Cygnus Microsystems is located in Cherapally. This is an industrial area that does not have municipal water supply and the only source of water is groundwater and is pumped through 107 m deep borewell. The organization was forced to invest Rs. 6000 per month on bottled water for drinking purpose. Apart from this the groundwater was declining at an alarming rate in the area. The management feared that they would have to outsource water from outside for cooking, toilets and gardening. They started harvesting rain from 2004. There are two tanks in the premises- Drinking Water Tank and Gardening Tank.

Two pits have been made to harvest the excess uncollected rainwater and any overflow from the rainwater collection tanks. Drains, running along the building, channel this excess water to the harvesting pits. One of the harvesting pits is inside the premises. The overflow from this is diverted to another recharge pit just outside the premises. A gate arrangement is made to hold the water for some time so that the first pit has chance to absorb the water. These rainwater harvesting pits are located at the lowest point of the plot. They contain layers of stone metal and brickbats to increase their absorption capacity.

The Drinking Water Tank is connected to the main building block. The area of the roof is 645 sq m but only one third of the rooftop is harvested. According to the Manager Ms. Babita, cleaning of a smaller catchment is easier for them. The management is not thinking of harvesting the entire rooftop area as they are satisfied with the volume of water that is presently collected. The water from the rooftop comes down the pipes through three outlets only on the backside of the building.

The rainwater first passes through a filtering tank, which has gravels of different sizes. The water passes from the filter to the sump of 65,000 litres capacity. The stored water is again passed through aqua guard for complete purification before drinking. Every day about 60litres of water is used for drinking and the water stored is sufficient to last for one full season. Pay back period is 3-4 years. Maintenance includes chlorination of water and cleaning of the catchment, sump and filter once a year.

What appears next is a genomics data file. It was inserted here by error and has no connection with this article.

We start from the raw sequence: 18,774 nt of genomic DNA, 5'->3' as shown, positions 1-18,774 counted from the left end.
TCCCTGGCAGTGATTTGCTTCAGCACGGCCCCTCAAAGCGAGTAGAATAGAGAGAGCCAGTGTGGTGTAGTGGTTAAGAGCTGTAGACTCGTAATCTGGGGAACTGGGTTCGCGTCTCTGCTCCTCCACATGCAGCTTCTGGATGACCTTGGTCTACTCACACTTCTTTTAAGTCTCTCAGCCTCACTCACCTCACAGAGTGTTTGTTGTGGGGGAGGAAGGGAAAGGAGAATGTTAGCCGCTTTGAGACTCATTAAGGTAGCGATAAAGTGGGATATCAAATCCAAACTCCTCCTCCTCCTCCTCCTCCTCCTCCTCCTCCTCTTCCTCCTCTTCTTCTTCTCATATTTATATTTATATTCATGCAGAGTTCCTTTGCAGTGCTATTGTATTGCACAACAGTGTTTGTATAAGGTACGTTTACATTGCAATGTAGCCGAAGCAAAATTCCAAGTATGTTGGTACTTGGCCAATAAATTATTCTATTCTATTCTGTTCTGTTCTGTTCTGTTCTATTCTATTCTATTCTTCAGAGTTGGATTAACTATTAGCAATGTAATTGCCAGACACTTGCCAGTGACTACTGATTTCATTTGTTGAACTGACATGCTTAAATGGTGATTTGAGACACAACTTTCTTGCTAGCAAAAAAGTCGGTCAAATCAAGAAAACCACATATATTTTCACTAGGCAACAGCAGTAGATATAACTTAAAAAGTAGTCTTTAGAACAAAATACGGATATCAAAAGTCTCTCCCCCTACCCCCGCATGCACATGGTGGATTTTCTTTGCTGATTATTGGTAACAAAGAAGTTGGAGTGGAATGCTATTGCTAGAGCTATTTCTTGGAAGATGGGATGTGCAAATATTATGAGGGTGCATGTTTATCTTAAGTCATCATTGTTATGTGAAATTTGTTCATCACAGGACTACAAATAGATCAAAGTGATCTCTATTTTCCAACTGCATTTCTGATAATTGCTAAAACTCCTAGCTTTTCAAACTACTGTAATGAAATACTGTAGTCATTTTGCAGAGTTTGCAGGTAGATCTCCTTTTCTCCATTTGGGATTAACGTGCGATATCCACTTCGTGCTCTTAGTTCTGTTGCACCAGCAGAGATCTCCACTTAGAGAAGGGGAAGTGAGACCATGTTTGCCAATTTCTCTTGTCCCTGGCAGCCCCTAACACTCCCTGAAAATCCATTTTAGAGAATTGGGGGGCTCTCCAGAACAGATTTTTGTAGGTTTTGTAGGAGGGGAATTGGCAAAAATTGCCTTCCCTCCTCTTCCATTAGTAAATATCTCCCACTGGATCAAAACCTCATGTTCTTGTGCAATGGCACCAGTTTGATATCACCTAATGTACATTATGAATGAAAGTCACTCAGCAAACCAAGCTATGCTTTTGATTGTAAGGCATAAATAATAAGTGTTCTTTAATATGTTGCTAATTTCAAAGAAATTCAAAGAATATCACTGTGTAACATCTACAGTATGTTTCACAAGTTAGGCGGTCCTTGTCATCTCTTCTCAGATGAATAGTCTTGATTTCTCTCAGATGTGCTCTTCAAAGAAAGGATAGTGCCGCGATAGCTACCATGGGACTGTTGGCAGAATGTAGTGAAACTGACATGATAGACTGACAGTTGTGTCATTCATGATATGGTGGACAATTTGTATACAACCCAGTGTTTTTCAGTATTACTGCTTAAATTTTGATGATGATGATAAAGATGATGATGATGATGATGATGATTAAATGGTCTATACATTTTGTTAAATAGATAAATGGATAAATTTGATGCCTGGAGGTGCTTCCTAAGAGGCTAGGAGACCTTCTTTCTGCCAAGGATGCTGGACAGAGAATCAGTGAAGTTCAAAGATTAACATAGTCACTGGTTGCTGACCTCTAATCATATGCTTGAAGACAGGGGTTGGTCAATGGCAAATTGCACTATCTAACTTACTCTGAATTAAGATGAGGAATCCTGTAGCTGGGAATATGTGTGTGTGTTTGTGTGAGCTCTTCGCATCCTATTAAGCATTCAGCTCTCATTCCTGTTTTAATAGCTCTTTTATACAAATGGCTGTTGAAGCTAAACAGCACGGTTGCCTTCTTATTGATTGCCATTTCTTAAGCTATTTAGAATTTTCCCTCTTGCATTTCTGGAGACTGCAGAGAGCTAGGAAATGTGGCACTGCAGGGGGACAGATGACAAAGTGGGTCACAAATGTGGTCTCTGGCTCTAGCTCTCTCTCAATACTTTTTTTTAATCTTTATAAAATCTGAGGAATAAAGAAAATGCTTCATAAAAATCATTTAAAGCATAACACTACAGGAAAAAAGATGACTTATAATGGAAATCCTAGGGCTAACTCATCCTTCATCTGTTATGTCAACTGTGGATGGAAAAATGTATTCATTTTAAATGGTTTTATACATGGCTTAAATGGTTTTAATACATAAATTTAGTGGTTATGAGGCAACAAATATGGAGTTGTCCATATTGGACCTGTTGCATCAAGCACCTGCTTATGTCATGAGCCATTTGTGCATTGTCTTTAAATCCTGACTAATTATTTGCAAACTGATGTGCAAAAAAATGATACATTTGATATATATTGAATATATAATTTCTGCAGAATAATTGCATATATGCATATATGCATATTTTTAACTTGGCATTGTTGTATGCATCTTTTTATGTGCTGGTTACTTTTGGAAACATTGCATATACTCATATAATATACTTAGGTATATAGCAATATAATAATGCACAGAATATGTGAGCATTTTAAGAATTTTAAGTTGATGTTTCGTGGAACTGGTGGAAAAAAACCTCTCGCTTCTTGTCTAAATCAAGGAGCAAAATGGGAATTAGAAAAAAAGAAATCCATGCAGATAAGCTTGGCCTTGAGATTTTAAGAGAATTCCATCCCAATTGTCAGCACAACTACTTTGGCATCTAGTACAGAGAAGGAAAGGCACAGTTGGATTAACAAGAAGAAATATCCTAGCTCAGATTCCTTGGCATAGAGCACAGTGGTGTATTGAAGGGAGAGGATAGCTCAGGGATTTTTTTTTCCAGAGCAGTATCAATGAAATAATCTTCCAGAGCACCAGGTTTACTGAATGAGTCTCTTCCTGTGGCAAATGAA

Total Rooftop Area = 645 sq. m
Rainwater Potential = 804 x 645 x 0.8 = 414,864 litres
Volume of Storage Tank = 65,000 litres
Volume of Filtering Tank = 6,000 litres

The Gardening Tank is connected to the Parking Shed area. The area of the roof is 275 sq.m. The water from the shed of Galvanized Aluminium collects in the gutter of same material and passes down the pipe at only one point of the roof. The water is then passed to a filtering tank, which contains boulders of different sizes.

The water from this tank passes to a sump from where water is pumped for gardening purpose. The water supplements the bore water and is sufficient for one complete season to water the plants during the scarcity period. Maintenance includes only cleaning of the catchment, sump and filter once a year.

Total Rooftop Area = 275 sq. m
Rainwater Potential = 804 x 275 x 0.8 = 176,990 litres
Volume of Storage Tank = 72,500 litres
Volume of Filtering Tank = 1,000 litres
The total cost for the two tanks = 2 lakh in the year 2004 (including Aquaguard and chloroscope)

Ms. Babita M. Ingewar
Manager, P and A
Cygnus Microsystems (P) Limited,
93 Phase II, IDA, Cherlapally,
Hyderabad 500051

Cygnus Microsystems (P) Limited,
93 Phase II, IDA, Cherlapally,
Hyderabad 500051

Chintamani Vidyapith, Puri